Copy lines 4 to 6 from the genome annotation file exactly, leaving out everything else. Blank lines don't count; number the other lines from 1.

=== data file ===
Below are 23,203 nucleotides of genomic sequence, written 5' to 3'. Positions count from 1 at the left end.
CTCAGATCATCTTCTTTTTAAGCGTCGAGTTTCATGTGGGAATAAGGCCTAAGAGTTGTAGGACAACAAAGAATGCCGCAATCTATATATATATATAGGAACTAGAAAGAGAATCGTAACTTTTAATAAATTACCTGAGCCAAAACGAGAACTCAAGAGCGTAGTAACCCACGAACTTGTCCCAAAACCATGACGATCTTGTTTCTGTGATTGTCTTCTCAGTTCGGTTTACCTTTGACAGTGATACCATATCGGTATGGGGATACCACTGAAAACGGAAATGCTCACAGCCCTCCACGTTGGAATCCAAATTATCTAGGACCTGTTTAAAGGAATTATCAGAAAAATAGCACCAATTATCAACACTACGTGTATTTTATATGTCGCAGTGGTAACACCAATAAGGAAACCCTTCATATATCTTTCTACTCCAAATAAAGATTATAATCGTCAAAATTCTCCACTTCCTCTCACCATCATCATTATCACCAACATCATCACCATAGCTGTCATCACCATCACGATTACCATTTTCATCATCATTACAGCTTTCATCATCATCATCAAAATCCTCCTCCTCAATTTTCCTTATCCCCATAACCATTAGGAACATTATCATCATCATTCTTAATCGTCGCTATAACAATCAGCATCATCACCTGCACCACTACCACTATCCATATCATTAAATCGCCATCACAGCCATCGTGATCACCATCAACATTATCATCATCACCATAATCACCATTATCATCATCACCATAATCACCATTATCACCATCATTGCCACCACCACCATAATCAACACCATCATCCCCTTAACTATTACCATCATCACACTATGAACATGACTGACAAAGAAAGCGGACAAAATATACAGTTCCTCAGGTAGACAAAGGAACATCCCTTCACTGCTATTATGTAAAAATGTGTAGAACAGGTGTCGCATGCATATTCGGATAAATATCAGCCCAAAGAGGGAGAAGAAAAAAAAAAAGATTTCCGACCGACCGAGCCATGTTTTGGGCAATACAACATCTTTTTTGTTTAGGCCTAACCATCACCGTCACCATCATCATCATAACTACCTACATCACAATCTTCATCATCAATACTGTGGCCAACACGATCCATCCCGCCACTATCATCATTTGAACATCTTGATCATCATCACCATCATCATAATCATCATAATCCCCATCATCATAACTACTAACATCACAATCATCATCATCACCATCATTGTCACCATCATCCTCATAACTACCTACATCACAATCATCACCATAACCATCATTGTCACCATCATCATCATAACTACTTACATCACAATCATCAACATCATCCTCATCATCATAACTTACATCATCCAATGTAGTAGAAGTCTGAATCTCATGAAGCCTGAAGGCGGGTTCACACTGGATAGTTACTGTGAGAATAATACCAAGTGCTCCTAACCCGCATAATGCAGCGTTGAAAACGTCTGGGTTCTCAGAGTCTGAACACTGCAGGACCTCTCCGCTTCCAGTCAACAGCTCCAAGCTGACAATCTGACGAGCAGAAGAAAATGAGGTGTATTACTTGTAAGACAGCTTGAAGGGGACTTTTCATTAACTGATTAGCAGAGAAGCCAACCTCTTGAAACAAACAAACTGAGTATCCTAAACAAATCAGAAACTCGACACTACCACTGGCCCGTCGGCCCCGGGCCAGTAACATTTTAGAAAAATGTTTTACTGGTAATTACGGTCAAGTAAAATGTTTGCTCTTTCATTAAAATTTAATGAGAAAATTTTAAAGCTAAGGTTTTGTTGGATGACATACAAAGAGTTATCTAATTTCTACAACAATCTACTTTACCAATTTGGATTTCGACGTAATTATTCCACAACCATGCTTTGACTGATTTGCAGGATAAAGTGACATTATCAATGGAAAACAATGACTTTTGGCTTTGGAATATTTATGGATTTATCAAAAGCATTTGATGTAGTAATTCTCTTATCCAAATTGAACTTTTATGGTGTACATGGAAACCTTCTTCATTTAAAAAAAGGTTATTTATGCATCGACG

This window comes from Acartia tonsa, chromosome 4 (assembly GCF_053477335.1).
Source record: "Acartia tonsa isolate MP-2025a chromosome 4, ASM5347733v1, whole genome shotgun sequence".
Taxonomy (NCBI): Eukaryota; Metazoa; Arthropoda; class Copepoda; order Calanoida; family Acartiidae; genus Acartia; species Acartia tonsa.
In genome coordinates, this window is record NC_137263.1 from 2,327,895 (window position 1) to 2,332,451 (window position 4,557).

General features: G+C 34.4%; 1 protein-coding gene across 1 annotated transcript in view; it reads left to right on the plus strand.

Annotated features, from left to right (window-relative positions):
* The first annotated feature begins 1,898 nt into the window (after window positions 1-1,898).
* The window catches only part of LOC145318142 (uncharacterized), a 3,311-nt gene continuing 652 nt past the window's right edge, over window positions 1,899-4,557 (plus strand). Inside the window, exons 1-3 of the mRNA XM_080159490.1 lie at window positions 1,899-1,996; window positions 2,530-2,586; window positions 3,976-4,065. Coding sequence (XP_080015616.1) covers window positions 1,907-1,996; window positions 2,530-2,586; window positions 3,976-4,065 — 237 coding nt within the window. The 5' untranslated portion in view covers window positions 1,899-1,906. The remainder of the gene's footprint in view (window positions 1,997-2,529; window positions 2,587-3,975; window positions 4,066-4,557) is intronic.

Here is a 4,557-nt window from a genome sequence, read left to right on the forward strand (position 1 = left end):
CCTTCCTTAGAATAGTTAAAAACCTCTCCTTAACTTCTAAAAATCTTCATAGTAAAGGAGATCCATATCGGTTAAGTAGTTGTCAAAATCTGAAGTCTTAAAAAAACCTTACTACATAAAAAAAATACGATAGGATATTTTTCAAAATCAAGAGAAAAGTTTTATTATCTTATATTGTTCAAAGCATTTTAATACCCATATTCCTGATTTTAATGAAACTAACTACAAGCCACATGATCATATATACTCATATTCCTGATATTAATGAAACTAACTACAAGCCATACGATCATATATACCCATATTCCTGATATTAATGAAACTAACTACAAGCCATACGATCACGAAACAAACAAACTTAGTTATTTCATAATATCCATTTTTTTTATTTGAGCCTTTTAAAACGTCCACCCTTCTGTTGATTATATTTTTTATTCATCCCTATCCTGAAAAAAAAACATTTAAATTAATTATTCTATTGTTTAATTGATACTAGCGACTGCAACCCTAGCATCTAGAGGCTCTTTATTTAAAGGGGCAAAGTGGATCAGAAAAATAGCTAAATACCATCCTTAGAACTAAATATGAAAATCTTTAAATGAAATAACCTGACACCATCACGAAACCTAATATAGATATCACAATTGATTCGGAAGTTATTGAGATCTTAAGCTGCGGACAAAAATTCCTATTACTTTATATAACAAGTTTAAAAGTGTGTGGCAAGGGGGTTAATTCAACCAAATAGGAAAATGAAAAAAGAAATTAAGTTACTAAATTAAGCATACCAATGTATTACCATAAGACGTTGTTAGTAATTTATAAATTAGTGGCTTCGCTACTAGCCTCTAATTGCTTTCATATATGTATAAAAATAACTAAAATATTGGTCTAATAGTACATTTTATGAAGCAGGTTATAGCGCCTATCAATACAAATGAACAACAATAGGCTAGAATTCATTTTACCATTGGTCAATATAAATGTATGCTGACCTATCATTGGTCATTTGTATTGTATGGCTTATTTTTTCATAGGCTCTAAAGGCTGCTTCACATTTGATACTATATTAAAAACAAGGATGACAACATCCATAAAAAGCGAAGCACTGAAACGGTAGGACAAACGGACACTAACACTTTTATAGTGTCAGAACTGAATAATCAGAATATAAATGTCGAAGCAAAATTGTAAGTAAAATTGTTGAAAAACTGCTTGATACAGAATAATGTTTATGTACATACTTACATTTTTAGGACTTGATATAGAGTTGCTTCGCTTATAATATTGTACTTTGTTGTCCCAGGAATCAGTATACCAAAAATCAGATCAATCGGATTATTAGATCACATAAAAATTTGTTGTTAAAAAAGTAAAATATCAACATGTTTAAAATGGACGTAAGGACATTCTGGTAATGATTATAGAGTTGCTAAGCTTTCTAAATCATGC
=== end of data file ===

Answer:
Source record: "Acartia tonsa isolate MP-2025a chromosome 4, ASM5347733v1, whole genome shotgun sequence".
Taxonomy (NCBI): Eukaryota; Metazoa; Arthropoda; class Copepoda; order Calanoida; family Acartiidae; genus Acartia; species Acartia tonsa.
In genome coordinates, this window is record NC_137263.1 from 2,327,895 (window position 1) to 2,332,451 (window position 4,557).